|This section is incomplete. (April 2015)|
Administratively, the Sydney CBD falls under the authority of the local government area of the City of Sydney. The New South Wales state government also has authority over some aspects of the CBD, in particular through the Sydney Harbour Foreshore Authority.
The Sydney CBD contains many of Australia’s tallest skyscrapers, including Governor Phillip Tower, MLC Centre and World Tower, the latter consisting predominantly of apartments. The tallest structure is Centrepoint Tower at 309 m (1,014 ft), however planning restrictions limit future developments to a height of 235 m (771 ft) due to council restrictions.
The Sydney CBD is home to some of the largest Australian companies, as well as serving as an Asia-Pacific headquarters for many large international companies. The financial services industry in particular occupies much of the available office space, with companies such as the Westpac, Commonwealth Bank of Australia, Citibank, Deutsche Bank, Macquarie Bank, AMP Limited, Insurance Australia Group, AON, Marsh, Allianz, HSBC, AXA, ABN Amro, and Bloomsbury Publishing all having offices.
There is a large concentration of cultural institutions within the CBD including: the Museum of Sydney, the State Library of New South Wales, the Customs House branch of the City of Sydney Library, the Theatre Royal, the City Recital Hall and the Japan Foundation.
Many other cultural institutions are located at the edge of the CBD, such as: the Sydney Opera House and the Museum of Contemporary Art to the north, the Australian Museum and the Art Gallery of New South Wales to the east, the Powerhouse Museum to the west, White Rabbit Gallery and the Haymarket branch of the City of Sydney Library to the south.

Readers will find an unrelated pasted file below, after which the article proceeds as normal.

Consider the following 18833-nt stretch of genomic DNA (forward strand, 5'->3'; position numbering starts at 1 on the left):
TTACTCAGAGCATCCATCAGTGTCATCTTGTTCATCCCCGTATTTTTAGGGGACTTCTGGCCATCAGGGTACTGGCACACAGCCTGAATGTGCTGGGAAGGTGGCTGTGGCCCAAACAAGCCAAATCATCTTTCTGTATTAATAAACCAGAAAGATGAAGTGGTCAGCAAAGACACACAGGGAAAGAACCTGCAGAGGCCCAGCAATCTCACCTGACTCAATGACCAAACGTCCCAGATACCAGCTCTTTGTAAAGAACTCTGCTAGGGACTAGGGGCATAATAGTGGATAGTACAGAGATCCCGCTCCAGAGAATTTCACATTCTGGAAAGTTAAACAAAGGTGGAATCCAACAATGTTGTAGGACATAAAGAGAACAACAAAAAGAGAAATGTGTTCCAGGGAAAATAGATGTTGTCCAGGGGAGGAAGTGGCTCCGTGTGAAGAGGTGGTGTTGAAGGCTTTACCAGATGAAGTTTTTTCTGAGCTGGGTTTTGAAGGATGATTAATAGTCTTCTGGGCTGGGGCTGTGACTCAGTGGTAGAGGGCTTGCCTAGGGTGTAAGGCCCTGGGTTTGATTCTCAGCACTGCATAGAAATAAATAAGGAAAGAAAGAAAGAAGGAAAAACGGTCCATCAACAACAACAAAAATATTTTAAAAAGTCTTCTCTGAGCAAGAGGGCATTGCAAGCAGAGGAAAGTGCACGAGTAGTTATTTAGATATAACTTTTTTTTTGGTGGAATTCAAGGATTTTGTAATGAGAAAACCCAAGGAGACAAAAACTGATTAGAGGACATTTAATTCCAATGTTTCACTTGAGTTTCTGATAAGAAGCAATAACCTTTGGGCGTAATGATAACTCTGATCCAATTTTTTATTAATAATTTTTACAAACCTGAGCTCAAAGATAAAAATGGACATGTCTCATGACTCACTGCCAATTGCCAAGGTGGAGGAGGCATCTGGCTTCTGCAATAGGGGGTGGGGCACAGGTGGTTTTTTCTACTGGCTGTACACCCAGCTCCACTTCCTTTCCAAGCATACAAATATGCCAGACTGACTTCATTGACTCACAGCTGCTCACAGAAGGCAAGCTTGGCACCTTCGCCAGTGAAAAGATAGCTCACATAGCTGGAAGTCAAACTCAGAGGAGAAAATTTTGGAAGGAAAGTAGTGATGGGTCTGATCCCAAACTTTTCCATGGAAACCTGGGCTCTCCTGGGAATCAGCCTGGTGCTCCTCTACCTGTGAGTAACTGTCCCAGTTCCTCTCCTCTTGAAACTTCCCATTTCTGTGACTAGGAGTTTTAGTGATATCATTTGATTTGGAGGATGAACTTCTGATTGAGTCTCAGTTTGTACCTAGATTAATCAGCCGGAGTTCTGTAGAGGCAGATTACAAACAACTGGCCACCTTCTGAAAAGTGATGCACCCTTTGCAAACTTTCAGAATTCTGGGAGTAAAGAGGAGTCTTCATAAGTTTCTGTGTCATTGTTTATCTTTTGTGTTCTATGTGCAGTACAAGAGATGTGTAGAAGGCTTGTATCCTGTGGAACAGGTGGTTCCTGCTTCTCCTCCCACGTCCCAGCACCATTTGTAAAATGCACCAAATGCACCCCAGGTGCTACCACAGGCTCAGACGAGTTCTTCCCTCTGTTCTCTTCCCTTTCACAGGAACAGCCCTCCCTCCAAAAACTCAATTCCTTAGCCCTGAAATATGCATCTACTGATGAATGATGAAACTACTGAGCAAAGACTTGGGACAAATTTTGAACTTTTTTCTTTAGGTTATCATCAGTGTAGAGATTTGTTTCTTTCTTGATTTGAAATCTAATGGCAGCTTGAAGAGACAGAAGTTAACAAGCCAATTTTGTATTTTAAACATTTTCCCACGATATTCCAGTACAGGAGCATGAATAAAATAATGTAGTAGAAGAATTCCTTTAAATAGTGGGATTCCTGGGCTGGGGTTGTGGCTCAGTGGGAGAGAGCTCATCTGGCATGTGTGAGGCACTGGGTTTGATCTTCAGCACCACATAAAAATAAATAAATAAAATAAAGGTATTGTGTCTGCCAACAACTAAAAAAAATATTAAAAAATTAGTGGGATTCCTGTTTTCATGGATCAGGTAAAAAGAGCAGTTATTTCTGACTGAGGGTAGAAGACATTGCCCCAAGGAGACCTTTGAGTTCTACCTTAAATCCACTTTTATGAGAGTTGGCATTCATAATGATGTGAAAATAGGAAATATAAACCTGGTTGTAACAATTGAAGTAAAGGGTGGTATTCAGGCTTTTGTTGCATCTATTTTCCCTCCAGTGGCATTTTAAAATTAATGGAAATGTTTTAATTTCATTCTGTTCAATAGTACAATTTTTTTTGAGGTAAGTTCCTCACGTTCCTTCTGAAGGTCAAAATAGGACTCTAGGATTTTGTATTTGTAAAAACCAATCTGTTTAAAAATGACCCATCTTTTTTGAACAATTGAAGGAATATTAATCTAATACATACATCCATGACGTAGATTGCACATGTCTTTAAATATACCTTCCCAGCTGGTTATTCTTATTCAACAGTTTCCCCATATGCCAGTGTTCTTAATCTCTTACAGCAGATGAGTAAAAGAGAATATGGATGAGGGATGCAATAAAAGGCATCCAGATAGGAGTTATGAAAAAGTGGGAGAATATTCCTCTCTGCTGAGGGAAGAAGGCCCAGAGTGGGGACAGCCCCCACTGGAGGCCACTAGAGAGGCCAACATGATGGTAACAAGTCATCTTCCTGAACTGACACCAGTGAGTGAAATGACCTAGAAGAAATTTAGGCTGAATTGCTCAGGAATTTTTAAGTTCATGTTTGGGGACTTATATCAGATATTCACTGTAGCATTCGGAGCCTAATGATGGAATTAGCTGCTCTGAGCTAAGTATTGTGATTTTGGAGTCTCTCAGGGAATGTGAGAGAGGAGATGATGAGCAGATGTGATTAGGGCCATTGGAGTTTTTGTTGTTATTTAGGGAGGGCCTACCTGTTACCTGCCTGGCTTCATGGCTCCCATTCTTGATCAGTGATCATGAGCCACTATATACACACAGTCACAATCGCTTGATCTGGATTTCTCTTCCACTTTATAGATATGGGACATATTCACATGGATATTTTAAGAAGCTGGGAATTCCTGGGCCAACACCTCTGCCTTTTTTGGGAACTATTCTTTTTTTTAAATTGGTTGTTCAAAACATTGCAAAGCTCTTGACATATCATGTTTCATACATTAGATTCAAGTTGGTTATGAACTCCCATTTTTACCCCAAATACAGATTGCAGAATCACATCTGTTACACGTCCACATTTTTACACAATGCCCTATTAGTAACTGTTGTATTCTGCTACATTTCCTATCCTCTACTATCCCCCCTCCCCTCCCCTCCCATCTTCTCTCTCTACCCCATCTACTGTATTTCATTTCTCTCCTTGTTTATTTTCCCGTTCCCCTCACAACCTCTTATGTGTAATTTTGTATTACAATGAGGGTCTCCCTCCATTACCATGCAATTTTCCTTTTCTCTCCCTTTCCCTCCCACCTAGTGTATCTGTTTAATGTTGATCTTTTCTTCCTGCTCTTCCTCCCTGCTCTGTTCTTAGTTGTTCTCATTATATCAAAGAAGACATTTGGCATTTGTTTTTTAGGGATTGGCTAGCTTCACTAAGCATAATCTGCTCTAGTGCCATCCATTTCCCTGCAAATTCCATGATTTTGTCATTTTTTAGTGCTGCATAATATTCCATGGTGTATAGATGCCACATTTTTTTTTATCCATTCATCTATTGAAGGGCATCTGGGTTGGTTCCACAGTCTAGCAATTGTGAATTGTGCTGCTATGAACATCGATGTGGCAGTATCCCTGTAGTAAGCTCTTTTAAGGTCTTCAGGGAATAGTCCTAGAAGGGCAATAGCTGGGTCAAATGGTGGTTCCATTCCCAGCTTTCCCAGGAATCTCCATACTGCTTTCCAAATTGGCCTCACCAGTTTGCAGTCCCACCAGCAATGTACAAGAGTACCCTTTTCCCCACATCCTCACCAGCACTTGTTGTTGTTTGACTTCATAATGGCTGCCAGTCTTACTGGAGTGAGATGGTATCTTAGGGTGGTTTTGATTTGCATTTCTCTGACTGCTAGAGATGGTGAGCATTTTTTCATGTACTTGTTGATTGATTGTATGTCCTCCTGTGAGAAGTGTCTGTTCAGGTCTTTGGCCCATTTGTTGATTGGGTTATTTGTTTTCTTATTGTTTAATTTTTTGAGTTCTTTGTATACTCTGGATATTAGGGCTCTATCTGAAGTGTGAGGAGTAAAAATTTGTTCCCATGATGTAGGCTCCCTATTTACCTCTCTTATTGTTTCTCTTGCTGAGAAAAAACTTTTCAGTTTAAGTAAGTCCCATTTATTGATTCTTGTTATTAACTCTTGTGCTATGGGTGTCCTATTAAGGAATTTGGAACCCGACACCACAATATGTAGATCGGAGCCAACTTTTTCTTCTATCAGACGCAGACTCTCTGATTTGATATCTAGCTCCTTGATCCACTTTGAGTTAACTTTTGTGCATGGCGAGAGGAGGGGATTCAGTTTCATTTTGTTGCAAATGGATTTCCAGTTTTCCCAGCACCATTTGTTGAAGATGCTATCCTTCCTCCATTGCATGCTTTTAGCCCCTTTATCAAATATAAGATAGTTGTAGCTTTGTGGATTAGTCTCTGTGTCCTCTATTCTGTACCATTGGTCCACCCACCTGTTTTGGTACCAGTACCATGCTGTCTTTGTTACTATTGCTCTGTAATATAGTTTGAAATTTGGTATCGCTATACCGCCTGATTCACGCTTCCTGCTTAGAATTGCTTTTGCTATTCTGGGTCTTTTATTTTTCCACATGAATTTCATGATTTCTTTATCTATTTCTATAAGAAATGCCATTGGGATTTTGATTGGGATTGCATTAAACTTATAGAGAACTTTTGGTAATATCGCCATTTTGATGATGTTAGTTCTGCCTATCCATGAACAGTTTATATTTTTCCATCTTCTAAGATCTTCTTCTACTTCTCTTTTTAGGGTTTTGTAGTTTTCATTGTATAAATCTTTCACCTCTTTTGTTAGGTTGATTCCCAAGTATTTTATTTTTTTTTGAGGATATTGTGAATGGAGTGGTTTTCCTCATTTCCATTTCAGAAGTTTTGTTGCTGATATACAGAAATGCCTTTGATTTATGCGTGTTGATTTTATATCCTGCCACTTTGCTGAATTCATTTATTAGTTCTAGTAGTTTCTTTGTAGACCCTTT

Every January, the city celebrates with the Sydney Festival. There are art, music and dance exhibitions at indoor and outdoor venues. Australian and International theatre during the month is also featured, including Aboriginal, and Contemporary. Many of these events are free.
The Sydney Film Festival is an international event organised every year in June at various venues across the CBD.
Tallest buildings 150m+
|This section is incomplete. (April 2015)|
|Citigroup Centre||243||50||1998-2000||Commercial||506 George Street||Officially the tallest habitable building in Sydney since 2000. =10th tallest building in Australia.|
|Chifley Tower||241||50||1991-1992||Commercial||122 Phillip Street||A 3-metre lightning rod was added in 2000 but does not constitute an architectural feature, leaving the building with an official height of 241m. 206m to roof. Tallest building in Sydney from 1992 to 2000. Was one of the most expensive buildings in the world at A$1.2 billion. Designed by Kohn Pedersen Fox.|